It started with a patch of mold. That’s it—just a nasty surprise when we moved the living room sofa. Nothing a squirt of Dettol Mould and Mildew remover, a roll of paper towels and a bit of elbow grease couldn’t handle. But a few weeks later, I found myself straining to pull a wardrobe across the bedroom floor, while my wife struggled to push it, so we could paint behind it.
“We need to cover this area with mould resistant paint,” my wife said, using the British spelling of mold, even in her speech.
It was a reasonable, and unquestionably necessary, suggestion.
But here’s the thing: the mold appeared on an outside-facing wall. The bedrooms also have outside-facing walls, and blooms had been found there, as well. So, now we were painting the living room walls, as well as the main bedroom wall.
A quick bit of research revealed that such paint is meant to be an undercoat, which led to the notion that we should simply paint the living room and the bedroom, after applying mold-protection.
And since we’re painting the rooms, my wife added, we should paint the trim, as well. And all the inside doors. And the kitchen ceiling.
This was when, against my better judgment, I began adding to the list. If we do all that, I reasoned, we should replace all the manky door handles, and the hallway would look odd being the only room left in the original color, so we needed to paint that, as well. (We had renovated the bathroom as soon as we moved in, and the kitchen was re-fitted a year later; we can’t do anything with the second bedroom because that’s where the meth lab is.)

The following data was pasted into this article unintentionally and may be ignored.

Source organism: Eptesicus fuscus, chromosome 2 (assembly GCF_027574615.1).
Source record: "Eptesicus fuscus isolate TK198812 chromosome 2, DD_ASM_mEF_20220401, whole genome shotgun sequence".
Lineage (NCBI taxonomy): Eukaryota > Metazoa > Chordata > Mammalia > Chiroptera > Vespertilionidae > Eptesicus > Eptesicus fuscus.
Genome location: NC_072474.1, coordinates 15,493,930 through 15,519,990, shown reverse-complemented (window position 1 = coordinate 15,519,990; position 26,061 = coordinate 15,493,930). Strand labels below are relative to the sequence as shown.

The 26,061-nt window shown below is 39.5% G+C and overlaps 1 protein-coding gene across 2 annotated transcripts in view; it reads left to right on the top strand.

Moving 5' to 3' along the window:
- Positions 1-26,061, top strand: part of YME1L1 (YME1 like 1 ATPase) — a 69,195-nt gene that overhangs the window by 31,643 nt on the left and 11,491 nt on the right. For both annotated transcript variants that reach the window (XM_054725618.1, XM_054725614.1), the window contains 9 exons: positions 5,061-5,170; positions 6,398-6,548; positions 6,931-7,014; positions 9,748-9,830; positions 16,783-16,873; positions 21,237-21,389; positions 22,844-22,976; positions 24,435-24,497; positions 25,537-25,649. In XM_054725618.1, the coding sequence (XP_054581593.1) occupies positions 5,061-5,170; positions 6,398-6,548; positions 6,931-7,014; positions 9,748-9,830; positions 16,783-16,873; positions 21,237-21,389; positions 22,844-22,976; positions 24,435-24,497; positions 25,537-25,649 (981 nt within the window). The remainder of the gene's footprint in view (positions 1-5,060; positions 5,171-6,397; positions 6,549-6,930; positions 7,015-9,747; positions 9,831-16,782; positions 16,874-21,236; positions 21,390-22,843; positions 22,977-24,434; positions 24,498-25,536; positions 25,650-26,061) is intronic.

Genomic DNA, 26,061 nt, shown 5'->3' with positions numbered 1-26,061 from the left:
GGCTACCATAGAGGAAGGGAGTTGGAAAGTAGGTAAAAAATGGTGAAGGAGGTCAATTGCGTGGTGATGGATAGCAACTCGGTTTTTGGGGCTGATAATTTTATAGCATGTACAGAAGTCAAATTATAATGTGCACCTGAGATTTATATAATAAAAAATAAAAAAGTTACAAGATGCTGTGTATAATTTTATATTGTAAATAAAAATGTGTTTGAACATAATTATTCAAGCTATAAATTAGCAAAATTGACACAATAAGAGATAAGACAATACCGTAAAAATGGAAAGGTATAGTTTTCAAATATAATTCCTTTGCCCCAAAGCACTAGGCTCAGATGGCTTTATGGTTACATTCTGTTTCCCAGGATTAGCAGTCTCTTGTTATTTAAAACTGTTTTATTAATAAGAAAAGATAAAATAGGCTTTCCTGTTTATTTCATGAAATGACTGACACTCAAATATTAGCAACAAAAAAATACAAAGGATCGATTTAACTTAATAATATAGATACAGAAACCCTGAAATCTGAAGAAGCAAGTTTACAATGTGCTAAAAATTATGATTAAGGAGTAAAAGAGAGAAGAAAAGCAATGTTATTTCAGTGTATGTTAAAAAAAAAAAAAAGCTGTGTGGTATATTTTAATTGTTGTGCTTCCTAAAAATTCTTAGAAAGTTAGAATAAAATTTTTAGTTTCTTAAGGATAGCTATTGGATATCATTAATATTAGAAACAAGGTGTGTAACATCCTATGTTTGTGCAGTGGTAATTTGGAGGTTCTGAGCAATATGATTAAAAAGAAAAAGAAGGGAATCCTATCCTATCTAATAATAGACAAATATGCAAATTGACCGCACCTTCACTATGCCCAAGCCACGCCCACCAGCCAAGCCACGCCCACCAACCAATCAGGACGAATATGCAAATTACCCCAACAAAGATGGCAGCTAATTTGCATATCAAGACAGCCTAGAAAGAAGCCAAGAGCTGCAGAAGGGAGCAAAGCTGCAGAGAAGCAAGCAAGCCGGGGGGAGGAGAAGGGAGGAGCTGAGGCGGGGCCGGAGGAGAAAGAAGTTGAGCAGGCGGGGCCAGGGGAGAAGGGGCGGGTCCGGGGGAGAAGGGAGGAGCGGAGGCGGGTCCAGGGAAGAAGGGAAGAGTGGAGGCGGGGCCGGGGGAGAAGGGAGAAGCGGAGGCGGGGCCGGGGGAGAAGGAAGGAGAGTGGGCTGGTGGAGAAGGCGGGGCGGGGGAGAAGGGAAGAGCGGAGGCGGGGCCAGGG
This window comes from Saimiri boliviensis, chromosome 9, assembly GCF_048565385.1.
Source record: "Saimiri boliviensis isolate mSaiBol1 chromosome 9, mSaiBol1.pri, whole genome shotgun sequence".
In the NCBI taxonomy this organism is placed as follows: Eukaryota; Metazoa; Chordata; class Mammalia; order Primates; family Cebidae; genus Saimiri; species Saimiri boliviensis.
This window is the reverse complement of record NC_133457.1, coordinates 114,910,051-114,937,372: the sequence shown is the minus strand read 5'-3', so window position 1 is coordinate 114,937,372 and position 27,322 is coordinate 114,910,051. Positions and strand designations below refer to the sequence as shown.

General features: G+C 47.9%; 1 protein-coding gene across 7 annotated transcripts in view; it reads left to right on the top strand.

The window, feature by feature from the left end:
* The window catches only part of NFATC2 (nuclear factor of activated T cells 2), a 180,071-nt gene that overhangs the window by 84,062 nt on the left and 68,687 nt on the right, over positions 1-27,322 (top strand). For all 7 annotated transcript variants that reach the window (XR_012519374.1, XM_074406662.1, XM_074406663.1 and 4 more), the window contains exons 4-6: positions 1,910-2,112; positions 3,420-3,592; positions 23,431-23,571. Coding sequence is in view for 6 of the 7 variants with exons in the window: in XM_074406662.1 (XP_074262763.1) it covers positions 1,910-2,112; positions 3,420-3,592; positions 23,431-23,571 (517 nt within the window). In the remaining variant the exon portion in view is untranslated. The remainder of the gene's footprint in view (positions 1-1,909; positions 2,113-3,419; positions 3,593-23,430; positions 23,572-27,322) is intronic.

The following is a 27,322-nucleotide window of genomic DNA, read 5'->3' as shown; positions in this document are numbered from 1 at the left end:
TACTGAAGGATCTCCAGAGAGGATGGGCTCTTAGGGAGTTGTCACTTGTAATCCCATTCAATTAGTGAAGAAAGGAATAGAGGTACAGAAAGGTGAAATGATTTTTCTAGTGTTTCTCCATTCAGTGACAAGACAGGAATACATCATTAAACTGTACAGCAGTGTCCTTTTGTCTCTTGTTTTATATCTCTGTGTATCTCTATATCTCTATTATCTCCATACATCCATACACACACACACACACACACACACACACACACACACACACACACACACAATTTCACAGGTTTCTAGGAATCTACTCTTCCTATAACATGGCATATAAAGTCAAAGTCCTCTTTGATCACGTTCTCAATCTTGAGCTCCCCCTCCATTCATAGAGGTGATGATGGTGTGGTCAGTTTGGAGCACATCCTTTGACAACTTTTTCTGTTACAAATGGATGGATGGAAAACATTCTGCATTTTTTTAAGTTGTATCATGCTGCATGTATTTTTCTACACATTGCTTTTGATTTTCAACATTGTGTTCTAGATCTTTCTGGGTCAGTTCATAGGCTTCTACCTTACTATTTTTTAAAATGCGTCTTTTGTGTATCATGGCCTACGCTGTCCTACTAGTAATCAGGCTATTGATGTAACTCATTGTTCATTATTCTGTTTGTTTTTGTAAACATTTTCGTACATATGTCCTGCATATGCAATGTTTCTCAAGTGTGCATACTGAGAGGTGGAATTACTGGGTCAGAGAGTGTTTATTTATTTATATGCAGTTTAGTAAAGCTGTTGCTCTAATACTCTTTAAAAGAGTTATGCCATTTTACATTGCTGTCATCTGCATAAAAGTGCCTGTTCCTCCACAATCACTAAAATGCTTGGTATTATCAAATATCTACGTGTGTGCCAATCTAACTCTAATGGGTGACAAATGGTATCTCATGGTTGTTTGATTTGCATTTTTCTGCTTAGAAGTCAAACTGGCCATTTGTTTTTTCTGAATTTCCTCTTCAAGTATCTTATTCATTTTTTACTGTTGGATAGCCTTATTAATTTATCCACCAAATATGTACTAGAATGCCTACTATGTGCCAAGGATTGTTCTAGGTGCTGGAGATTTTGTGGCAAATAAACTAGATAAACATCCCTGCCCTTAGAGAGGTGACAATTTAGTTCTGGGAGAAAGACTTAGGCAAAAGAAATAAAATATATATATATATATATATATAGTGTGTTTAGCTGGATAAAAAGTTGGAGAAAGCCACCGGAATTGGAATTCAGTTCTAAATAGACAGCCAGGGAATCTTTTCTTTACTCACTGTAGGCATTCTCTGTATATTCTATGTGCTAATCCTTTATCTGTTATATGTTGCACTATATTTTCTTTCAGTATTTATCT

To do this, all we needed was permission from the Landlord, (which he rather reluctantly gave; I think he was afraid we might paint it cerise) nearly a dozen cans of various types of paint, a collection of brushes, rollers and pans, lots and lots of rags and the moving of all our stuff from one room to another.
It was this last bit that took the most time and effort and provided the maximum amount of inconvenience and body aches. If I had walked into this flat when it was empty, I could have painted the whole thing—including the meth lab—in a few days. As it was, it took two weeks.
Living in a flat as small as ours means you have to play large-scale Tetris when you do something like this. We moved all the stuff from the living room into the hallway and dining area, painted, then put it back the next day and moved all the stuff in the dining area and hallway into the living room…
You get the idea.
When it came time to do the bedroom, however, we realized we couldn’t move the stuff. It was too large and too heavy, so we had to dismantle the bed and stack it in the hall, then convince the wardrobe to move into the center of the room so we could cover it with a drop-cloth.
This left us with no place to sleep that night. The paint needed to dry and there was no empty space big enough to accommodate the bed, so we pulled out the sofa-sleeper. This is something we bought long ago that we thought would be a good idea to have in case of an emergency. This counted as one, so we made up the temporary bed and settled in for a well-deserved slumber.
I’ll only say this about that piece of convertible furniture: if I ever make an enemy—someone I truly cannot stand, someone I wish all manner of evil upon—I will invite him over and let him sleep on that sofa-bed.
And so, in the morning, feeling refreshed and energetic, we moved everything back into the bedroom. It took all day.
When the painting was, at last, complete, I tackled the kitchen ceiling. It’s strange. The ceiling had been in need of painting since we had the kitchen done, and I kept putting it off because it seemed like too much work. But after painting the rest of the flat, I did the ceiling as an afterthought.
Since then, I have managed to get all the pictures back on the walls, replace the door handles, peel up all the tape, and get the place looking like it did before we started, but with a fresh coat of paint and, hopefully, a barrier for the next onslaught of mold.
We now live in a flat that has—since we moved in—been completely renovated (except for the meth lab) at our own expense and effort. And, although it is gratifying to see a job well done, there’s still nothing like two weeks of hard labor to make you feel twenty years older.
Next year, when we have the carpets replaced, I’m paying someone else to do it.